Americans as a whole view themselves as reasonably prudent and sober people when it comes to matters of money, reflecting the puritan roots of the earliest European settlers. Yet as a community, we also seem to believe that we are entitled to a lifestyle that is well-beyond our current income, a tendency that goes back to the earliest days of the United States and particularly to get-rich-quick experiences ranging from the Gold Rush of the 1840s to the real estate bubble of the early 21st Century.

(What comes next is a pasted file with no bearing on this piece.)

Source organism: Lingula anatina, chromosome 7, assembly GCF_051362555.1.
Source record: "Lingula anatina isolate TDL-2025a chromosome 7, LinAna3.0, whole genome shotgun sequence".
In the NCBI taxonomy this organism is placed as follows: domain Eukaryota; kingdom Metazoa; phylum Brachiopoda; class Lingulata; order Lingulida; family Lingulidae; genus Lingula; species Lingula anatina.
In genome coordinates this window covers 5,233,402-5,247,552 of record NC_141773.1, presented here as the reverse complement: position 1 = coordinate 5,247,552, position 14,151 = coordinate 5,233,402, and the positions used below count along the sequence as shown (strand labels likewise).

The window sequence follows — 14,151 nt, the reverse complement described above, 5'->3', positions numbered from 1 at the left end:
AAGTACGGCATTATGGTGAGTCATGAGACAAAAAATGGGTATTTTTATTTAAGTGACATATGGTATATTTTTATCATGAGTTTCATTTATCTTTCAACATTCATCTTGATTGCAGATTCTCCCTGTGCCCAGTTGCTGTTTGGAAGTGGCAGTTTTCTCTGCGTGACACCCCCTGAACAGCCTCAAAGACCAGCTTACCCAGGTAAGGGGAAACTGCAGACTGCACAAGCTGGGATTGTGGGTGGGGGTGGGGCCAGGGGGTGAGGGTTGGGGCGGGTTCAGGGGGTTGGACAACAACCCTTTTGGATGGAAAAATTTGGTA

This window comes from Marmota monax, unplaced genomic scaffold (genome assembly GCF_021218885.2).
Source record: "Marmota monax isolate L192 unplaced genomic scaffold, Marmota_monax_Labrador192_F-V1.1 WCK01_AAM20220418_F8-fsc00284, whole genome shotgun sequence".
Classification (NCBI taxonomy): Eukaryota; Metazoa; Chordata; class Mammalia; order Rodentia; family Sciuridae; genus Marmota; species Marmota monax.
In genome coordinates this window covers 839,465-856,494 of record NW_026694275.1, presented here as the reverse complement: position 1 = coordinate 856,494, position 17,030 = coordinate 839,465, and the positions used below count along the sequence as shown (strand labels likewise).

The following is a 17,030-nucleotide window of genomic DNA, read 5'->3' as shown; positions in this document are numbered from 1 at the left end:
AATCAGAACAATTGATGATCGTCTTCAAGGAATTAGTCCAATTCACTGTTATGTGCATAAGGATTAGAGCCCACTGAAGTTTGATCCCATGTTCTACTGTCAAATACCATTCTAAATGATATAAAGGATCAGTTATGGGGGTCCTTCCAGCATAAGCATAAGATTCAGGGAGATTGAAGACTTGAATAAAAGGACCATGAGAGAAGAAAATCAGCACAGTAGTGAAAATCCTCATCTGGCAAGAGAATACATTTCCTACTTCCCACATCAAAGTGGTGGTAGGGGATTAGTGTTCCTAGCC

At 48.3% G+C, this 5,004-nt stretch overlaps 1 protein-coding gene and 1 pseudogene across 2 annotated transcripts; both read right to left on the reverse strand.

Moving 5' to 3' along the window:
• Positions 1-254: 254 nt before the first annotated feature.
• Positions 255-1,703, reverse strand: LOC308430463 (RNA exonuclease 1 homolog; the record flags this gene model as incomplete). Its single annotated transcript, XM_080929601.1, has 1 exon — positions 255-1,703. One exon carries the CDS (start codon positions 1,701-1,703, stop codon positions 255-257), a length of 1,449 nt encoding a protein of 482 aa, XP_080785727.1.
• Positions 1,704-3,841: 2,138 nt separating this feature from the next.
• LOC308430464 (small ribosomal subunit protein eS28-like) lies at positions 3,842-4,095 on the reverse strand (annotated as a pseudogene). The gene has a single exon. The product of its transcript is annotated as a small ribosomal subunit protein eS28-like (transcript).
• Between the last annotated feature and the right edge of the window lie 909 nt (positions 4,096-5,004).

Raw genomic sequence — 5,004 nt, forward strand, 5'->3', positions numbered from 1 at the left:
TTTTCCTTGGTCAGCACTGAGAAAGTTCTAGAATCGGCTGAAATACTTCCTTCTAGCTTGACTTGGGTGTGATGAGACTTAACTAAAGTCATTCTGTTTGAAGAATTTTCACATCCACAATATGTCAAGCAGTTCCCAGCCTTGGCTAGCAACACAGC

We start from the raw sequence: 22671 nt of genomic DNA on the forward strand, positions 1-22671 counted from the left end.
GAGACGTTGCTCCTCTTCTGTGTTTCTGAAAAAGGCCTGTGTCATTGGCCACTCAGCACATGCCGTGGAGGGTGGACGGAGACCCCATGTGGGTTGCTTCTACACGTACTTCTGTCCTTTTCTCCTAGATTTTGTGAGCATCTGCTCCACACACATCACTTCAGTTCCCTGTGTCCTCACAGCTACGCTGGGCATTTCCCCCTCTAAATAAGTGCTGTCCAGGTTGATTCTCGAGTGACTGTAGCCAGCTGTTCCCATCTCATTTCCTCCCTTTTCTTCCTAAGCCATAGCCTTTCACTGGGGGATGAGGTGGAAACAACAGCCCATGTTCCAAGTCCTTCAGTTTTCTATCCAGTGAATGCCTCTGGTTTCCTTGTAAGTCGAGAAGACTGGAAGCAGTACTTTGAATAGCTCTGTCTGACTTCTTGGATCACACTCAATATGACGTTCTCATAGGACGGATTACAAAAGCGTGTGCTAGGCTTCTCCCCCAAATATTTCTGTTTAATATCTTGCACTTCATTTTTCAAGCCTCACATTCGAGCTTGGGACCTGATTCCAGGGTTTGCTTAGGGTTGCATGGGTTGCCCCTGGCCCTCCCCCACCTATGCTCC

"US public finance history: clear, cogent walk-thru"
Struggle with the lawyer and the beagle through the Forest of Confusion and the Swamp of Depression. Arrive at the Village of Compromise. Climb the Purple Mountains with them and then cross the Fruited Plains, only to be stopped by the Sea of False Hope. Do you know the way to Destinae? The story's abundant interpretations are sure to make it a favorite among educators, motivators and ministers.